Increases In Research Productivity Are Not 'Rocket Science'

The president and his men pay ritual homage to science and technology, to be sure. In March, donning electricians' gloves and hauling cables, Bill Clinton and Vice President Al Gore participated in California's "Netday" effort to give students access to the Internet. More important, last November Gore and the president's science adviser, John Gibbons, sketched out the grandiose federal plan for one of the nation's most promising but challenged fields in the report "Biotechnology for the 21st Ce

Henry Miller
May 26, 1996
The president and his men pay ritual homage to science and technology, to be sure. In March, donning electricians' gloves and hauling cables, Bill Clinton and Vice President Al Gore participated in California's "Netday" effort to give students access to the Internet.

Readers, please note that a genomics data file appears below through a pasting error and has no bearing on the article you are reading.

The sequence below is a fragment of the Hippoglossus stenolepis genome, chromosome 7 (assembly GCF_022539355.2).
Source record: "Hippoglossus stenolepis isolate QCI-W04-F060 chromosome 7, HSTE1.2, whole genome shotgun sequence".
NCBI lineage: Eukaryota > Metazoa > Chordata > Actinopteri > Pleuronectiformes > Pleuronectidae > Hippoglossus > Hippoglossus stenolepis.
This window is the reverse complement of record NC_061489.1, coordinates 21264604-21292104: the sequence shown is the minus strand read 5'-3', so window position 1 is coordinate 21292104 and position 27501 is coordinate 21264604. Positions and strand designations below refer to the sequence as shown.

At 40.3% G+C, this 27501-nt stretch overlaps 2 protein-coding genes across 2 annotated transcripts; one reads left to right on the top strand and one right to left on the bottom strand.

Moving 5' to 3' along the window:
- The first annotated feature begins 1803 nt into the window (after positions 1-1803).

More important, last November Gore and the president's science adviser, John Gibbons, sketched out the grandiose federal plan for one of the nation's most promising but challenged fields in the report "Biotechnology for the 21st Century: New Horizons." It presented a sweeping vision: "Expand research to discover, characterize, modify, and control the genetics and biochemical products . . . of terrestrial and marine organisms. . . . Apply the tools of modern biotechnologies to problems in agriculture, the environment, and manufacturing. . . . Strengthen and enhance facilities, repositories, databases, reference standards, and human resources . . . ."

But wish lists are easy. Conspicuously absent from the...